A person can live from day to day, or he or she can have a clear goal in life. For such a person, every major decision is made in terms of that goal. Some people are so strongly and pure-heartedly focused on their goal that even apparently minor decisions and ordinary, everyday activities are firmly directed towards their aim and hope in life.

The same can apply to an entire people. Throughout their history, the Jewish people have had a series of goals which interconnect with each other. This Shabbat we find two of the central goals linking together. The first concerns the weekly Torah reading.

This begins the fifth book of the Torah. This book, Devarim (Deuteronomy), differs strikingly from the other four books. The earlier books of the Torah are focused on recounting events as they take place: the creation of the world, the Flood, Abraham’s life, his descendants being enslaved in Egypt, going free in the Exodus, receiving the Torah at Sinai, building the Sanctuary, and various specific events during the forty years in the wilderness.

By contrast, the fifth book consists of talks by Moses to the Jewish people in the last year of his life, preparing them to enter the Land of Israel. The fifth book is focused on the future: aware of the past, but preparing the Jewish people for something which is going to happen.

The Jewish people have already gone through many different stages of experience, including bitter slavery and wandering in the desert for forty years. They are now ready to enter the Promised Land, and together with their leader Moses they can look confidently towards the future.

This is one way in which this Shabbat expresses reaching towards a goal: the Jewish people are poised to enter the Holy Land.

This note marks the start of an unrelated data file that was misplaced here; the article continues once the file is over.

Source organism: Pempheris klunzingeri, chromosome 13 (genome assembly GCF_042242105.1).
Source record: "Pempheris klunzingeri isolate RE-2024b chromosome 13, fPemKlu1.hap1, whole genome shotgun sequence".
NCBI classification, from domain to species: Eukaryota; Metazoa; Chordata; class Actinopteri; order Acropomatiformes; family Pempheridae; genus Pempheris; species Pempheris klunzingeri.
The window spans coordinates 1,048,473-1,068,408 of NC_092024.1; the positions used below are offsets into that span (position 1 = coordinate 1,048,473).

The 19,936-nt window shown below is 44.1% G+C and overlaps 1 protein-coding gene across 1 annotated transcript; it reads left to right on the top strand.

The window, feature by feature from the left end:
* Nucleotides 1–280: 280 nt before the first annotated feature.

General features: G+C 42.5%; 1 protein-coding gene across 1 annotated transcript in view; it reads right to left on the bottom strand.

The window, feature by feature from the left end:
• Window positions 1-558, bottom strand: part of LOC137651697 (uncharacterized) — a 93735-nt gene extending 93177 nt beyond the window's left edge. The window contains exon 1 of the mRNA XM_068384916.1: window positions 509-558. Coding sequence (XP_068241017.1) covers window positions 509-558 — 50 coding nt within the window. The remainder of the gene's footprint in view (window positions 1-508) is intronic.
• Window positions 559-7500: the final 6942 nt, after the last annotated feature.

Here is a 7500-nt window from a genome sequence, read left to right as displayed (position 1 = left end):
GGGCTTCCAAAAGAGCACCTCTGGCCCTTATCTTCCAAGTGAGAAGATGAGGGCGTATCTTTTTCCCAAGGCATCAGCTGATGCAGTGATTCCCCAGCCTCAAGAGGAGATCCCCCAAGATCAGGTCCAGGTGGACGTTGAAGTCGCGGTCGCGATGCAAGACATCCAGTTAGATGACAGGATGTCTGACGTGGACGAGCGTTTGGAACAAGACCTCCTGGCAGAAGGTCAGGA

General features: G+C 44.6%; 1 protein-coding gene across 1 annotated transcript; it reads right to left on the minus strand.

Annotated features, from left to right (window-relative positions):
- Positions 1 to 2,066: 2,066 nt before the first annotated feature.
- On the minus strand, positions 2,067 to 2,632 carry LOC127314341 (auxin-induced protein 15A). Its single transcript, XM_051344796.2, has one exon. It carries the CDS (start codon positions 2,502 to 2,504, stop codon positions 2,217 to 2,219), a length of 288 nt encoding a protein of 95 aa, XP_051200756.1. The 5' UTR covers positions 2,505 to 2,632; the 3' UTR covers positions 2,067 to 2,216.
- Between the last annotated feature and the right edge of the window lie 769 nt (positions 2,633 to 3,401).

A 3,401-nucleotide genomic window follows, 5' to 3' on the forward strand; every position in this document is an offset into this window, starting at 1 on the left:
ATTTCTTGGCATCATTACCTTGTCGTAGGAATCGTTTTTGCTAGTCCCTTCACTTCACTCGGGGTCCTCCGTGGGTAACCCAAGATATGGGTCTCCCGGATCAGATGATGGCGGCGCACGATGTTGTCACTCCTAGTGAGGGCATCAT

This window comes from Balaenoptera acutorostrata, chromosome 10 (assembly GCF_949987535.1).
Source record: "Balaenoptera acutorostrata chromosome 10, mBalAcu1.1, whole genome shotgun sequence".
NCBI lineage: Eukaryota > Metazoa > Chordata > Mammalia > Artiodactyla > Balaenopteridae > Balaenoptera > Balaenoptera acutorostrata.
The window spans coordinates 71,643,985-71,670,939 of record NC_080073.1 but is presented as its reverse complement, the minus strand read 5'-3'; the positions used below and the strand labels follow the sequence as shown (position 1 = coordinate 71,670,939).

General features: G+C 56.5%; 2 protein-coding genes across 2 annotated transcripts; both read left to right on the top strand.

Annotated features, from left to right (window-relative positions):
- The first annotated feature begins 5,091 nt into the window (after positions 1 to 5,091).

Now we come to a second, complementary goal. This week’s reading is always read on the Shabbat before the fast of the Ninth of Av. This fast commemorates the destruction of both the first and second Temples, and many other tragedies. Yet the Ninth of Av is more than a gloomy lament about the past. In its inner essence, it too generates a bold and expectant gaze towards the future.

Why? Because we are able to look back at two millennia of suffering, and in particularly at the horrors of three-quarters of a century ago. We have traveled through our wilderness of history. Now we are able to look forward, with the perspective of Jewish teaching, towards the coming of Messiah and the rebuilding of our beautiful Temple in Jerusalem.

It is true that we have many times seen many tears in our long past. In recent centuries, and in recent decades, we have also seen much confusion. One may indeed wonder, reading the daily newspapers, what does the future hold? Yet our sages are clear in their view: the future is filled with joy.

The key message as to how we should face this radiant future, prepare for it and make it happen, is expressed by the concluding verse of this week’s haftorah (reading from the prophets): “Zion will be redeemed through justice [Torah], and its captives [will go free] through charity” (Isaiah 1:27). Through Torah study, teaching justice in all aspects of life, and good deeds such as charity, we can make the glorious future, the goal of Judaism, for us and all humanity, happen now.1